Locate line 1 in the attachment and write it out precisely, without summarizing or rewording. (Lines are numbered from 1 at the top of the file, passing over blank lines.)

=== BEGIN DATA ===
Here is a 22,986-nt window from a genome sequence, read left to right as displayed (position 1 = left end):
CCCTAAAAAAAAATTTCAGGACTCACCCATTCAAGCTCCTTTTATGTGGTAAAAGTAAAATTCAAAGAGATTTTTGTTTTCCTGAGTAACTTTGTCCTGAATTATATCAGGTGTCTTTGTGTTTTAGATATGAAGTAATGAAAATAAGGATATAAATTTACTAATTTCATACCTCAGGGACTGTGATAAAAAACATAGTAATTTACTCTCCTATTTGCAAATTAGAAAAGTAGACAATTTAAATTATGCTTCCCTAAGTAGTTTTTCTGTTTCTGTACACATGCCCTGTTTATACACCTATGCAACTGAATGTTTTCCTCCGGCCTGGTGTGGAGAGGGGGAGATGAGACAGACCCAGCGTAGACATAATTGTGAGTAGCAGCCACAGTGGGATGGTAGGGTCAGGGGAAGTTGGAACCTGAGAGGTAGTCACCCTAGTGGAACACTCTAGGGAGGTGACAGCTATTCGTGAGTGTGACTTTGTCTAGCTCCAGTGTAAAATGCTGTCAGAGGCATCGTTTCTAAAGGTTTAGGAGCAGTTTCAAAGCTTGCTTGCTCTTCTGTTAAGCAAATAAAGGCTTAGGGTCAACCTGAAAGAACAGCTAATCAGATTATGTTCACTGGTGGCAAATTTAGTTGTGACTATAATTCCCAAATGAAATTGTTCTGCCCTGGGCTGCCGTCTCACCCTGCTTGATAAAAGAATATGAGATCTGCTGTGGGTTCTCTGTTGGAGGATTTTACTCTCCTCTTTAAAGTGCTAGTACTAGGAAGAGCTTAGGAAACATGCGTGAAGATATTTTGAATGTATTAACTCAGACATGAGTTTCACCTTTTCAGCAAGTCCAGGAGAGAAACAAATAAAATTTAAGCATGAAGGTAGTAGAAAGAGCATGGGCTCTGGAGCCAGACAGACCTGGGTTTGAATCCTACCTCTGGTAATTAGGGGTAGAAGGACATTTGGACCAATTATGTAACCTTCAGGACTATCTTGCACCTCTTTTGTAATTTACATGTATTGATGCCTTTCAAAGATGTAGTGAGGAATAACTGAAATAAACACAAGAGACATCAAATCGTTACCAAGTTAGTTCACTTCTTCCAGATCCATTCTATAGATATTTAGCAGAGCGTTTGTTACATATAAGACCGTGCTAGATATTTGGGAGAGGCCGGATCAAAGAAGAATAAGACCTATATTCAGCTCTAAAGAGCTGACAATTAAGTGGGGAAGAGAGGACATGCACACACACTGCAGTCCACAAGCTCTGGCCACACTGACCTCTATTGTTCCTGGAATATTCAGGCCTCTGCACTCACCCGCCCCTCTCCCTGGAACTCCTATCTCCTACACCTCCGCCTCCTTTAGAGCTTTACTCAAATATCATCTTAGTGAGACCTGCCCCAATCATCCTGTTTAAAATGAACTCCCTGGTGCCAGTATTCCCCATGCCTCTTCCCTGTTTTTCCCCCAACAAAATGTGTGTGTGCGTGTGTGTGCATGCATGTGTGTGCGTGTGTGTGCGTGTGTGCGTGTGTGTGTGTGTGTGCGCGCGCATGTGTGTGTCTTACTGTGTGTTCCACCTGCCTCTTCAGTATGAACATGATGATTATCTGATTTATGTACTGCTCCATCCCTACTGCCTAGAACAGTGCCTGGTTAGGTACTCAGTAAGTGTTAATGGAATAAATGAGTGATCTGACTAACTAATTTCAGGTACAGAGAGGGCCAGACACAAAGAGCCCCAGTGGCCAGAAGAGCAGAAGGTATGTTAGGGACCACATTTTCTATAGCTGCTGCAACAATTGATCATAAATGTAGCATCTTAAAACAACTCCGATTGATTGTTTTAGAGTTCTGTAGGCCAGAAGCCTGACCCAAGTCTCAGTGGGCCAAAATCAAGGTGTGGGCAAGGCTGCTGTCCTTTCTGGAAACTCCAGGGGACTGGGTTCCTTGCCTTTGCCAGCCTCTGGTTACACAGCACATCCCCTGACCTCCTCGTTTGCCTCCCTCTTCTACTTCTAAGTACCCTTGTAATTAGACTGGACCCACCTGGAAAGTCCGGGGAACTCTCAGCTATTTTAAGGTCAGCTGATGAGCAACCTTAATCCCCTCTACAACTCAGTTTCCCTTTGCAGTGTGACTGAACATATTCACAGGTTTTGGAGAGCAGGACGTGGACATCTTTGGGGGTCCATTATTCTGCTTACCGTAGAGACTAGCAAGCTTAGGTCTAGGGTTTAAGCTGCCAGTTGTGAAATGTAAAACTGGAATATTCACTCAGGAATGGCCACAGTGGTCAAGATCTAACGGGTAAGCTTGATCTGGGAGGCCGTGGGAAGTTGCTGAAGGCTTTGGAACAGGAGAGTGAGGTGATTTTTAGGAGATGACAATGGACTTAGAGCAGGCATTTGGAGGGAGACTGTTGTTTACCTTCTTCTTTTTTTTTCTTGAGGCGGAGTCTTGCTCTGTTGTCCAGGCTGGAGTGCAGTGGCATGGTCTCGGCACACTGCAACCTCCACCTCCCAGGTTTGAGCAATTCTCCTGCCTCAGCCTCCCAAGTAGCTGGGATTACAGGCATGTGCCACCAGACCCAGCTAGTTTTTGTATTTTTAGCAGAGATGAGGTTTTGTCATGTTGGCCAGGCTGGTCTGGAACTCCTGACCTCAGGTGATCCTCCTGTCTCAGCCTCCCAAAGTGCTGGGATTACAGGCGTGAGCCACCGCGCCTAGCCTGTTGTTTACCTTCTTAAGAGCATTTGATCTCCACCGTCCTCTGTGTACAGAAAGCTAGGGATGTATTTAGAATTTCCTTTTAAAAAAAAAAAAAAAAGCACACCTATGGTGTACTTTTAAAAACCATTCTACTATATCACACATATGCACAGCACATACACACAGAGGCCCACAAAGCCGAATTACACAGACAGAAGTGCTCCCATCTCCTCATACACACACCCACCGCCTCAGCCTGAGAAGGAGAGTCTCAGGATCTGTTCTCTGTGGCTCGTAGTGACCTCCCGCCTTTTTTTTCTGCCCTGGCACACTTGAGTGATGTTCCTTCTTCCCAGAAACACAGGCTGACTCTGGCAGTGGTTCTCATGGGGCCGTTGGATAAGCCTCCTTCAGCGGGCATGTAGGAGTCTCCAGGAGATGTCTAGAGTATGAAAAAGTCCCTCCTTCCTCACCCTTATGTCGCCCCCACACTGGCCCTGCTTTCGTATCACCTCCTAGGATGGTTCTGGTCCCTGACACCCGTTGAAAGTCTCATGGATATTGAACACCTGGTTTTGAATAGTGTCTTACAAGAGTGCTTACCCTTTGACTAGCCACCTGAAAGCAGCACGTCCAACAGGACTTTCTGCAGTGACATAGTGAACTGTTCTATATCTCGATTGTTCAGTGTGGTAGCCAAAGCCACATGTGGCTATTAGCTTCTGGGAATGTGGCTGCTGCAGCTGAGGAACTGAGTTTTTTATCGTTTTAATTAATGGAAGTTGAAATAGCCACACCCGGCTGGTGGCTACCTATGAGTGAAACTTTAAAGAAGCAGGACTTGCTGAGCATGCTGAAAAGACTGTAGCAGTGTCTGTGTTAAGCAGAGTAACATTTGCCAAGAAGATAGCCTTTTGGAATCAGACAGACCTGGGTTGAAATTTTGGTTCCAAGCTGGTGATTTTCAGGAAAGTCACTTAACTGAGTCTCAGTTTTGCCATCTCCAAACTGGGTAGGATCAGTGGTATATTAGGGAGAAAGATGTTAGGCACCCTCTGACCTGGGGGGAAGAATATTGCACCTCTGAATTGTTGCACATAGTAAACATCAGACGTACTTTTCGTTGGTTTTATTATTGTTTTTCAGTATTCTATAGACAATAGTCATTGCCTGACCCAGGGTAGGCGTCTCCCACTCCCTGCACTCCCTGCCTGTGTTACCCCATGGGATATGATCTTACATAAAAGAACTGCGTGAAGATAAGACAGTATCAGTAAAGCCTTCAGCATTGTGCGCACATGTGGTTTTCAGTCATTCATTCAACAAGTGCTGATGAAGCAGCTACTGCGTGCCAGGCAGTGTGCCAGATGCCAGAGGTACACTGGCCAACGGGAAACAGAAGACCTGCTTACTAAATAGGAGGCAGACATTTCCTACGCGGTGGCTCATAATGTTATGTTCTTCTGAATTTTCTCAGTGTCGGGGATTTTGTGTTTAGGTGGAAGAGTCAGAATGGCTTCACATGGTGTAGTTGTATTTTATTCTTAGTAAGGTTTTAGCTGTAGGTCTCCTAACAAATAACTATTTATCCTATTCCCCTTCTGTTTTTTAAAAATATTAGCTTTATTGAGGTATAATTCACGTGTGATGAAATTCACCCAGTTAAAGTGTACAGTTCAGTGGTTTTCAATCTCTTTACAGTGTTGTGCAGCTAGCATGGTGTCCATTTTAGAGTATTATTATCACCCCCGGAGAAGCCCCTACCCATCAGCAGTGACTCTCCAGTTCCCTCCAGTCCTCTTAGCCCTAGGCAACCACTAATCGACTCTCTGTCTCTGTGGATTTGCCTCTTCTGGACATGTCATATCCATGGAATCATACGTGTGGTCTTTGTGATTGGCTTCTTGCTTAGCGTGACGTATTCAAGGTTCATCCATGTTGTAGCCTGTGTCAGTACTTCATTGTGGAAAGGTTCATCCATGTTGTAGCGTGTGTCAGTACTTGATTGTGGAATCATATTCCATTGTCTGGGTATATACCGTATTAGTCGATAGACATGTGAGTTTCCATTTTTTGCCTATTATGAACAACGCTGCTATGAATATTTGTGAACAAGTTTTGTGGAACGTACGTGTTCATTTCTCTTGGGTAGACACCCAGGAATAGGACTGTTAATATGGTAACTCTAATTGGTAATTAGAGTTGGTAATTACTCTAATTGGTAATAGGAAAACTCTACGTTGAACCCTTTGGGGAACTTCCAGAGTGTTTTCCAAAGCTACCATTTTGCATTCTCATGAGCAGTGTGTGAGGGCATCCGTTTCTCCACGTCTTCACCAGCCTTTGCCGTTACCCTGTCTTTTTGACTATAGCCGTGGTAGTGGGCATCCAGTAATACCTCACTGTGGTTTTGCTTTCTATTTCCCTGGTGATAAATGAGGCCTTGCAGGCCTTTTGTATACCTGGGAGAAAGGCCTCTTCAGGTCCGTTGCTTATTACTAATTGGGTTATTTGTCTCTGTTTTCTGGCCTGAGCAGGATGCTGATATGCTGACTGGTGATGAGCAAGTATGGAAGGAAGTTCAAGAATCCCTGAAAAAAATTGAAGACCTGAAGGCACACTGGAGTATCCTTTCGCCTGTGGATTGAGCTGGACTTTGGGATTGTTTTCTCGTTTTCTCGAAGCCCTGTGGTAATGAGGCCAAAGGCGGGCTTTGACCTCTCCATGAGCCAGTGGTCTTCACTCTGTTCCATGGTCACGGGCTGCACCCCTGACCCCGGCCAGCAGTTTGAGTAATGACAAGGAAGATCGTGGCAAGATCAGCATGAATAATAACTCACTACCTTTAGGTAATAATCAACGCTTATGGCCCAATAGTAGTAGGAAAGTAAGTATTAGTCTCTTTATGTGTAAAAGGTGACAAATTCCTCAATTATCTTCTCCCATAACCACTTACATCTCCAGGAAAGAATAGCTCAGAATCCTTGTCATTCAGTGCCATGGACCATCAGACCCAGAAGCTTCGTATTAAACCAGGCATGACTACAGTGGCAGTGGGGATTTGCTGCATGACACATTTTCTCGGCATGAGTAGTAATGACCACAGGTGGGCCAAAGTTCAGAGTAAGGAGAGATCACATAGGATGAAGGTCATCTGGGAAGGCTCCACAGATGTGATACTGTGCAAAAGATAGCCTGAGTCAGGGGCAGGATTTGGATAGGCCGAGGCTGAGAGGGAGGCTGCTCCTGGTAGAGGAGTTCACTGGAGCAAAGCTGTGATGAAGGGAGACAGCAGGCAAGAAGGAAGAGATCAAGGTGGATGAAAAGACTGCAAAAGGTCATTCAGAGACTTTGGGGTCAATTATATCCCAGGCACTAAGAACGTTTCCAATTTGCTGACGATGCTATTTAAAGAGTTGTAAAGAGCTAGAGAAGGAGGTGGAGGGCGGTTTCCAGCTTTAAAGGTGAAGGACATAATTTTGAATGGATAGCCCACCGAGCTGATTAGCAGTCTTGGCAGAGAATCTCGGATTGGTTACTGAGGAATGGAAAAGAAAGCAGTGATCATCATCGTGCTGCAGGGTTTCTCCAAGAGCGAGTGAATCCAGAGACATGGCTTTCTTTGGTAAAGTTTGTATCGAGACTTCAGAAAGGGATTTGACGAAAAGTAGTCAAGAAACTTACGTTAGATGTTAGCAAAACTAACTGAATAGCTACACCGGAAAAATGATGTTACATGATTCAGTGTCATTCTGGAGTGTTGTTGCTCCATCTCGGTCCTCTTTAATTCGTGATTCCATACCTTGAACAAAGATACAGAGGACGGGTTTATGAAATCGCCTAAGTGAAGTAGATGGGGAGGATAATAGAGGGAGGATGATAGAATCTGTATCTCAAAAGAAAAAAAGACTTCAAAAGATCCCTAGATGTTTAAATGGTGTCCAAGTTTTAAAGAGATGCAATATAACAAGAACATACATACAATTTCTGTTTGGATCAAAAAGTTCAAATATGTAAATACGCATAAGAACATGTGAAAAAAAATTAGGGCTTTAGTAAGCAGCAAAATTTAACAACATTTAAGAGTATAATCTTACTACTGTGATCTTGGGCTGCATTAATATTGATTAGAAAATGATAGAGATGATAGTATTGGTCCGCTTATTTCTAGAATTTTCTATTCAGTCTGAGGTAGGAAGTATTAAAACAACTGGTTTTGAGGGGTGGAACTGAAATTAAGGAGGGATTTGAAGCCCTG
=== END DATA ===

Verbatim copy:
Here is a 22,986-nt window from a genome sequence, read left to right as displayed (position 1 = left end):